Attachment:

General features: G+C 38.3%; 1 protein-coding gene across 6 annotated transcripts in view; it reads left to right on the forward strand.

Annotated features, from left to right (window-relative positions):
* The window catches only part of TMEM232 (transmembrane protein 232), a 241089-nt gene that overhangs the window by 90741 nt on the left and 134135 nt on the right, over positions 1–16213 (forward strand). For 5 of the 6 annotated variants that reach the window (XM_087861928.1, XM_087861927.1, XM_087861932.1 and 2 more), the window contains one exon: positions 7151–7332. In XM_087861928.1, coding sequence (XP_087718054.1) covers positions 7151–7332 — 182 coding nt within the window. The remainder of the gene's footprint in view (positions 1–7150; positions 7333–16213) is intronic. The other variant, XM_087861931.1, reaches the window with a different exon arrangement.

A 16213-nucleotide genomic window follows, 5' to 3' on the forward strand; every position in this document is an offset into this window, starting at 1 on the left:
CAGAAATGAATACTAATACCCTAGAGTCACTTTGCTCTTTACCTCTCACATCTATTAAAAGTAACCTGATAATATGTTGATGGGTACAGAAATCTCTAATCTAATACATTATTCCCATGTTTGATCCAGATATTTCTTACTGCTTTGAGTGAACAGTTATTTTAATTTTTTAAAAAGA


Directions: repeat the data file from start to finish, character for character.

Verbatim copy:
General features: G+C 38.3%; 1 protein-coding gene across 6 annotated transcripts in view; it reads left to right on the forward strand.

Annotated features, from left to right (window-relative positions):
* The window catches only part of TMEM232 (transmembrane protein 232), a 241089-nt gene that overhangs the window by 90741 nt on the left and 134135 nt on the right, over positions 1–16213 (forward strand). For 5 of the 6 annotated variants that reach the window (XM_087861928.1, XM_087861927.1, XM_087861932.1 and 2 more), the window contains one exon: positions 7151–7332. In XM_087861928.1, coding sequence (XP_087718054.1) covers positions 7151–7332 — 182 coding nt within the window. The remainder of the gene's footprint in view (positions 1–7150; positions 7333–16213) is intronic. The other variant, XM_087861931.1, reaches the window with a different exon arrangement.

A 16213-nucleotide genomic window follows, 5' to 3' on the forward strand; every position in this document is an offset into this window, starting at 1 on the left:
CAGAAATGAATACTAATACCCTAGAGTCACTTTGCTCTTTACCTCTCACATCTATTAAAAGTAACCTGATAATATGTTGATGGGTACAGAAATCTCTAATCTAATACATTATTCCCATGTTTGATCCAGATATTTCTTACTGCTTTGAGTGAACAGTTATTTTAATTTTTTAAAAAGA